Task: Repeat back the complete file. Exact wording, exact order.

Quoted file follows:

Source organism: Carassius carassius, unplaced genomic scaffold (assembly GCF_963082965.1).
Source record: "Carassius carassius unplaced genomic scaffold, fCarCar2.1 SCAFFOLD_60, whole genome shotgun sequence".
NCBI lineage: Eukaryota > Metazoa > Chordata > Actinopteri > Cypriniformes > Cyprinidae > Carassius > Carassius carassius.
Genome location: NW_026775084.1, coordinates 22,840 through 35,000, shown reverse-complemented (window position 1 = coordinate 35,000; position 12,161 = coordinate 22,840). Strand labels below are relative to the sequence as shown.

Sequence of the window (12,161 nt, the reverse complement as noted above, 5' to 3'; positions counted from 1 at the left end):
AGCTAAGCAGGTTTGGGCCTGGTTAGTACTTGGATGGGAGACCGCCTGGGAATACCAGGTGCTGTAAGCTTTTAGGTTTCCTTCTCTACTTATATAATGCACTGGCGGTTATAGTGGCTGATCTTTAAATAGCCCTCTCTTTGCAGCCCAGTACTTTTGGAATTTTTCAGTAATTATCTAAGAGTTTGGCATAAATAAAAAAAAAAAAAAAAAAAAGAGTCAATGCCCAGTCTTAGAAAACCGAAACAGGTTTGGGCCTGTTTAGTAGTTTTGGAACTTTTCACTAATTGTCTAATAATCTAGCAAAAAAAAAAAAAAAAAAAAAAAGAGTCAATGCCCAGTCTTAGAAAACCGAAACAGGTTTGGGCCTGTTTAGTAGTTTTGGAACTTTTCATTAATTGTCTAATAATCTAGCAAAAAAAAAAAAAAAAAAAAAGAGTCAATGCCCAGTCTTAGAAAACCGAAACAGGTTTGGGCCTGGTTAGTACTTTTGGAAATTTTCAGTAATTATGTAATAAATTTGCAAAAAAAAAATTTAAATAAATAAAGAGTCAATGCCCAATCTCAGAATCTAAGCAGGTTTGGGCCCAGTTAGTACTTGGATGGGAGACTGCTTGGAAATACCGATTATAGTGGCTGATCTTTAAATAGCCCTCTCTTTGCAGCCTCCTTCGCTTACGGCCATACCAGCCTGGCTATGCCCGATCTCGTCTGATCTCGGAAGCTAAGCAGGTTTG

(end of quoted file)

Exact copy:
Source organism: Carassius carassius, unplaced genomic scaffold (assembly GCF_963082965.1).
Source record: "Carassius carassius unplaced genomic scaffold, fCarCar2.1 SCAFFOLD_60, whole genome shotgun sequence".
NCBI lineage: Eukaryota > Metazoa > Chordata > Actinopteri > Cypriniformes > Cyprinidae > Carassius > Carassius carassius.
Genome location: NW_026775084.1, coordinates 22,840 through 35,000, shown reverse-complemented (window position 1 = coordinate 35,000; position 12,161 = coordinate 22,840). Strand labels below are relative to the sequence as shown.

Sequence of the window (12,161 nt, the reverse complement as noted above, 5' to 3'; positions counted from 1 at the left end):
AGCTAAGCAGGTTTGGGCCTGGTTAGTACTTGGATGGGAGACCGCCTGGGAATACCAGGTGCTGTAAGCTTTTAGGTTTCCTTCTCTACTTATATAATGCACTGGCGGTTATAGTGGCTGATCTTTAAATAGCCCTCTCTTTGCAGCCCAGTACTTTTGGAATTTTTCAGTAATTATCTAAGAGTTTGGCATAAATAAAAAAAAAAAAAAAAAAAAGAGTCAATGCCCAGTCTTAGAAAACCGAAACAGGTTTGGGCCTGTTTAGTAGTTTTGGAACTTTTCACTAATTGTCTAATAATCTAGCAAAAAAAAAAAAAAAAAAAAAAAGAGTCAATGCCCAGTCTTAGAAAACCGAAACAGGTTTGGGCCTGTTTAGTAGTTTTGGAACTTTTCATTAATTGTCTAATAATCTAGCAAAAAAAAAAAAAAAAAAAAAGAGTCAATGCCCAGTCTTAGAAAACCGAAACAGGTTTGGGCCTGGTTAGTACTTTTGGAAATTTTCAGTAATTATGTAATAAATTTGCAAAAAAAAAATTTAAATAAATAAAGAGTCAATGCCCAATCTCAGAATCTAAGCAGGTTTGGGCCCAGTTAGTACTTGGATGGGAGACTGCTTGGAAATACCGATTATAGTGGCTGATCTTTAAATAGCCCTCTCTTTGCAGCCTCCTTCGCTTACGGCCATACCAGCCTGGCTATGCCCGATCTCGTCTGATCTCGGAAGCTAAGCAGGTTTG